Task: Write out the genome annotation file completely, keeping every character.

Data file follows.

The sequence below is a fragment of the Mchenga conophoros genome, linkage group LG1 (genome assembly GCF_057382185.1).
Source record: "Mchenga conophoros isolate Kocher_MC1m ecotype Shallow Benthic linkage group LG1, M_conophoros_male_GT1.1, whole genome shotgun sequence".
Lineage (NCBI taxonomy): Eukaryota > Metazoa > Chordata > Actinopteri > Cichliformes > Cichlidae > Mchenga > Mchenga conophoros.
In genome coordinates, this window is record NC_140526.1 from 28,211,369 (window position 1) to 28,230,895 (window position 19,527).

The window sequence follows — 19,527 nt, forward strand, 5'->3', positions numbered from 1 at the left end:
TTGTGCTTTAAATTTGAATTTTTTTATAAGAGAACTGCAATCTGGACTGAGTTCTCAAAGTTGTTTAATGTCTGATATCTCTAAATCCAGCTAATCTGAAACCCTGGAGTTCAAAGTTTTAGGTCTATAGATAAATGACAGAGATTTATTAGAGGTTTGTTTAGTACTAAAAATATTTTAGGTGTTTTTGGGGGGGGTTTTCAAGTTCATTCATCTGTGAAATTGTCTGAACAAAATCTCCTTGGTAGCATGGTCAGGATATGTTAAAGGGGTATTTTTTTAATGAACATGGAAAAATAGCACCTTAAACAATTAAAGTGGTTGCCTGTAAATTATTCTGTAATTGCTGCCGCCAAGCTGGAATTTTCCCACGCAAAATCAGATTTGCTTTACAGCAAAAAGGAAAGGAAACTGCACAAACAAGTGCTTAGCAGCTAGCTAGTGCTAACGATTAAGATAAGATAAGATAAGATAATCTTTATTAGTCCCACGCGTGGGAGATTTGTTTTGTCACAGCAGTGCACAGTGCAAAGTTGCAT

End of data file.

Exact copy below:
The sequence below is a fragment of the Mchenga conophoros genome, linkage group LG1 (genome assembly GCF_057382185.1).
Source record: "Mchenga conophoros isolate Kocher_MC1m ecotype Shallow Benthic linkage group LG1, M_conophoros_male_GT1.1, whole genome shotgun sequence".
Lineage (NCBI taxonomy): Eukaryota > Metazoa > Chordata > Actinopteri > Cichliformes > Cichlidae > Mchenga > Mchenga conophoros.
In genome coordinates, this window is record NC_140526.1 from 28,211,369 (window position 1) to 28,230,895 (window position 19,527).

The window sequence follows — 19,527 nt, forward strand, 5'->3', positions numbered from 1 at the left end:
TTGTGCTTTAAATTTGAATTTTTTTATAAGAGAACTGCAATCTGGACTGAGTTCTCAAAGTTGTTTAATGTCTGATATCTCTAAATCCAGCTAATCTGAAACCCTGGAGTTCAAAGTTTTAGGTCTATAGATAAATGACAGAGATTTATTAGAGGTTTGTTTAGTACTAAAAATATTTTAGGTGTTTTTGGGGGGGGTTTTCAAGTTCATTCATCTGTGAAATTGTCTGAACAAAATCTCCTTGGTAGCATGGTCAGGATATGTTAAAGGGGTATTTTTTTAATGAACATGGAAAAATAGCACCTTAAACAATTAAAGTGGTTGCCTGTAAATTATTCTGTAATTGCTGCCGCCAAGCTGGAATTTTCCCACGCAAAATCAGATTTGCTTTACAGCAAAAAGGAAAGGAAACTGCACAAACAAGTGCTTAGCAGCTAGCTAGTGCTAACGATTAAGATAAGATAAGATAAGATAATCTTTATTAGTCCCACGCGTGGGAGATTTGTTTTGTCACAGCAGTGCACAGTGCAAAGTTGCAT